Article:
Senator Honors Family of Late Connecticut Veteran with War Medals

Silver Star
Silver Star

WEST HAVEN -- It wasn't for the pursuit of medals that the late U.S. Army Lt. Col. Robert Alfred Mitchell served his country in World War II and the Korean War.

"He was a patriot," U.S. Sen. Richard Blumenthal said Monday.

Nevertheless, Mitchell, a Plainfield native who later also lived in Bristol, earned an impressive array of hardware over the years, including both a Silver Star and a Bronze Star, as well as two Purple Hearts, among many others.

And while he may or may not have received them, his family never saw them.

Robert Mitchell first entered the Army in 1941, and was admitted to Officer Candidate School the following year, according to Blumenthal's office.

He served with distinction in France in 1944 -- taking command of his company after his commanding officer was killed in combat, serving as a company commander in France, Belgium, Holland and Germany.

He later served in Korea.

Mitchell and his wife, June, both later died in a stateside auto accident while still on active duty in Boston in 1962.

But on Monday in a room at the Henry C. Lee Institute of Forensic Science at University of New Haven, one of Mitchell's three children, John Mitchell of Orange -- who with his younger brother, Paul, survived the car accident that took both of their parents -- finally got his father's medals.

"This is terrific," said John Mitchell, who accepted the medals from Blumenthal on behalf of himself, his brother and their older sister, Sandy.

Accompanied by his wife, Judy, Mitchell -- who was 11 at the time of his parents' deaths -- thanked Blumenthal "from the bottom of our hearts."

Blumenthal thanked the Mitchell family for their service and sacrifices and asked John and Judy Mitchell, who both work at UNH, to "please convey my thanks to your entire family."

Blumenthal pointed out that it is unusual for one soldier to be awarded both a Silver Star -- one of the highest honors the nation confers on members of the military -- and a Bronze Star. He said Robert Mitchell was "certainly one of the most highly-decorated veterans" in Connecticut and "certainly deserves" the recognition.

"I am proud to present these medals to you ... and to thank you ... for your service," Blumenthal said as he presented the Mitchells with a folding binder containing the medals.

They included a Silver Star, Bronze Star, Purple Heart, Army Commendation Medal, Conduct Medal, American Defense Service Medal, American Campaign Medal, European-African-Middle Eastern Campaign Medal, World War II Victory Medal, National Defense Medal, Korean Service Medal, Armed Forces Reserve Medal, United Nations Service Medal, Expert Badge, Combat Infantryman Badge, two Overseas Bars, and a Croix de Guerre with Silver Star.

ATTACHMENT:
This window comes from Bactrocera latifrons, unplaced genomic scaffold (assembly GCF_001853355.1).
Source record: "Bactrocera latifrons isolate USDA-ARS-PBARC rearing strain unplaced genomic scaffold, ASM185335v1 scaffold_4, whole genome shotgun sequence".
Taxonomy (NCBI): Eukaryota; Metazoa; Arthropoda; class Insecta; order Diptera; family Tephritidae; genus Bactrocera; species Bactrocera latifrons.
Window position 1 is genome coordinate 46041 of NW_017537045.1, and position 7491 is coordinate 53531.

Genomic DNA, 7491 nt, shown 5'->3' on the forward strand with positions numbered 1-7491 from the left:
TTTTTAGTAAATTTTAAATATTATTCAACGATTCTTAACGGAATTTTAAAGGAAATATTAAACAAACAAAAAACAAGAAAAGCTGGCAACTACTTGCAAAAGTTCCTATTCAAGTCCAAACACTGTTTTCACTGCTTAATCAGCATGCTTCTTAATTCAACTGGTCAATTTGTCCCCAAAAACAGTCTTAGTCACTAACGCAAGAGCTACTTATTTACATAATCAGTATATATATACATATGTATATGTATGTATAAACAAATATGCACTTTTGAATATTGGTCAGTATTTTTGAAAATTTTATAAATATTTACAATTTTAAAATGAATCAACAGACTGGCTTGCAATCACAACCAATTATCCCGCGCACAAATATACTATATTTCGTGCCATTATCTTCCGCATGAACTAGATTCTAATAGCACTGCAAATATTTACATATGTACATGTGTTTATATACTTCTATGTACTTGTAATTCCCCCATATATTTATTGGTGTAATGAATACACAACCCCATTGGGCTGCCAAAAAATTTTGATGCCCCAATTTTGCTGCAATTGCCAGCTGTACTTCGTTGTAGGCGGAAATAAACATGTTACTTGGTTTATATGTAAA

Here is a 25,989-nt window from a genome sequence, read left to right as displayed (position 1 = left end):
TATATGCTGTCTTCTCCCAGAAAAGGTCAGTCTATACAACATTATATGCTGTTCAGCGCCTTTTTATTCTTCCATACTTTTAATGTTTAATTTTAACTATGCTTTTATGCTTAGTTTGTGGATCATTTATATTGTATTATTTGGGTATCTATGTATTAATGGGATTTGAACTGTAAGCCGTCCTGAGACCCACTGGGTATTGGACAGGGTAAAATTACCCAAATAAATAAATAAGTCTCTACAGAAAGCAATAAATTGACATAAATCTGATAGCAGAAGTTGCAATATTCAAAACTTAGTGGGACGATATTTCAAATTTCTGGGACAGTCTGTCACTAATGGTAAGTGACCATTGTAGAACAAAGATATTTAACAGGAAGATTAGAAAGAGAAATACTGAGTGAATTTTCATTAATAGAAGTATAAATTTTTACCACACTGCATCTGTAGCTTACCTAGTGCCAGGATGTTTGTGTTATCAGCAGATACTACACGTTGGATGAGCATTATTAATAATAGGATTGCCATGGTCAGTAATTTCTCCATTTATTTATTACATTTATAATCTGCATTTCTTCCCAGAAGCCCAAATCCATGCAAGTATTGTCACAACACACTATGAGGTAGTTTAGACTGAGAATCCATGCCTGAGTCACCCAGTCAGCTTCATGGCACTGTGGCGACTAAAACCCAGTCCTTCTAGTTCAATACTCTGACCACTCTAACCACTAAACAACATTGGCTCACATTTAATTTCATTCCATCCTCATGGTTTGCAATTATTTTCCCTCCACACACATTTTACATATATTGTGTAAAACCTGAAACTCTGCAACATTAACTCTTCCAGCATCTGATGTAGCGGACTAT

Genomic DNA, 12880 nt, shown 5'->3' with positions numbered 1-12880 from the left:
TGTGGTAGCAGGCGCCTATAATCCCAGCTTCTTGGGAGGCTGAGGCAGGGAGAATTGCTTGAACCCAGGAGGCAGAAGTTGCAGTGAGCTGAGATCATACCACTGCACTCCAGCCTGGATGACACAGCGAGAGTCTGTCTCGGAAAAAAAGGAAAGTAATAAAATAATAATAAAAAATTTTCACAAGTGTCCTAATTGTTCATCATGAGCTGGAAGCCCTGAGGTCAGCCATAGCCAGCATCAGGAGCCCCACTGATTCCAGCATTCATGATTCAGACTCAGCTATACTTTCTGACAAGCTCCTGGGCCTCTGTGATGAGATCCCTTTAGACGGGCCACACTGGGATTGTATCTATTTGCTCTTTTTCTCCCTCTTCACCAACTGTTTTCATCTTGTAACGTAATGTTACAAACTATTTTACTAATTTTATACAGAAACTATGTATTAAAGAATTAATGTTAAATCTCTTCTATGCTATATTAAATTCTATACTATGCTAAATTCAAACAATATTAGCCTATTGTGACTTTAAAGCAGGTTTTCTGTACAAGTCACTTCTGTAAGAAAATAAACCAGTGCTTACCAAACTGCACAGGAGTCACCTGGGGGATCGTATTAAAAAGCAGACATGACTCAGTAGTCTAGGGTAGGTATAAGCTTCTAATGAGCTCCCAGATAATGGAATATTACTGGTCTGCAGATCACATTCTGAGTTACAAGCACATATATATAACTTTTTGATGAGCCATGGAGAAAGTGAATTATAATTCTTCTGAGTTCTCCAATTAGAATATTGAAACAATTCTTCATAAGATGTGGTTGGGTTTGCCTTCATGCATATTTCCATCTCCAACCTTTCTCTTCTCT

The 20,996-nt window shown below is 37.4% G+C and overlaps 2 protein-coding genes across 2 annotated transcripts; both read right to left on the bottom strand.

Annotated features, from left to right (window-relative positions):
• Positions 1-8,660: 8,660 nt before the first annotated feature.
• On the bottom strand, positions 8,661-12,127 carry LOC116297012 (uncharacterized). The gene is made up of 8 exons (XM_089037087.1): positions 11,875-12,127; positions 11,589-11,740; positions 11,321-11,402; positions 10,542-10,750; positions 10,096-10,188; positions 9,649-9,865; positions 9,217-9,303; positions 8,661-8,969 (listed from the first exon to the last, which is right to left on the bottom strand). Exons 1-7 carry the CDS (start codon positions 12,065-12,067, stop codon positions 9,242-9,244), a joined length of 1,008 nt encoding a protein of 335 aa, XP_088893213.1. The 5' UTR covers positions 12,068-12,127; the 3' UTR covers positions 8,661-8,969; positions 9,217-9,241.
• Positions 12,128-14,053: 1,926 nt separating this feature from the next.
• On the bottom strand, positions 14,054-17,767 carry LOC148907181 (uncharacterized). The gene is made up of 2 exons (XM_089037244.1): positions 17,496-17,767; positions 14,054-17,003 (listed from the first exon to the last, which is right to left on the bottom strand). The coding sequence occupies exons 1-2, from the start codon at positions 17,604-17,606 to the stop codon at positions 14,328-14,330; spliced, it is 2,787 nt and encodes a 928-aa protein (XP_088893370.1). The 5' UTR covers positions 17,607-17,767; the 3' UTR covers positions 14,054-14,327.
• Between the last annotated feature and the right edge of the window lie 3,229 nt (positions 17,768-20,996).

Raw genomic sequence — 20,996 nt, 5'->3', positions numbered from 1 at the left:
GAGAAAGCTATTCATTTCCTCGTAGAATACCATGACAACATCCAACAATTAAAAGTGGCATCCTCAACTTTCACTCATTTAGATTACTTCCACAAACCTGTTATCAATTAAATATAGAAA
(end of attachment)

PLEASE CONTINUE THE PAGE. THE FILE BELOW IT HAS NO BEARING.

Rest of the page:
John Mitchell works in UNH's information technology department. His wife is a secretary in the Lee Institute's Forensics Department and previously was a secretary to world-renowned institute founder Henry Lee, who attended the ceremony.

Robert Mitchell did receive at least some of his medals at the time -- there is a photograph the family has of a presentation. But John Mitchell said that whatever medals his father may have received, "went missing and we have no knowledge or recollection" of them.

Blumenthal pointed out that as the photograph shows, there was a presentation, as was the case in many wartime situations, "but as we can see, they were on the battlefield. ... His family may never have physically had them in their possession."

In fact, "they may never have made their way home," he said.

Many soldiers of that time, "really didn't care about the medals," Blumenthal said. "The medals weren't the reason why they fought for their country."

John Mitchell said his wife initiated the process to recover the medals.

"Robert Mitchell's long and distinguished service to our nation deserves recognition and praise -- honors that he was tragically unable to receive during his lifetime," Blumenthal said in a press release.

"I am proud to join his family in finally presenting to them his well-earned and long-overdue medals -- a small tribute to his brave and heroic service," he said.

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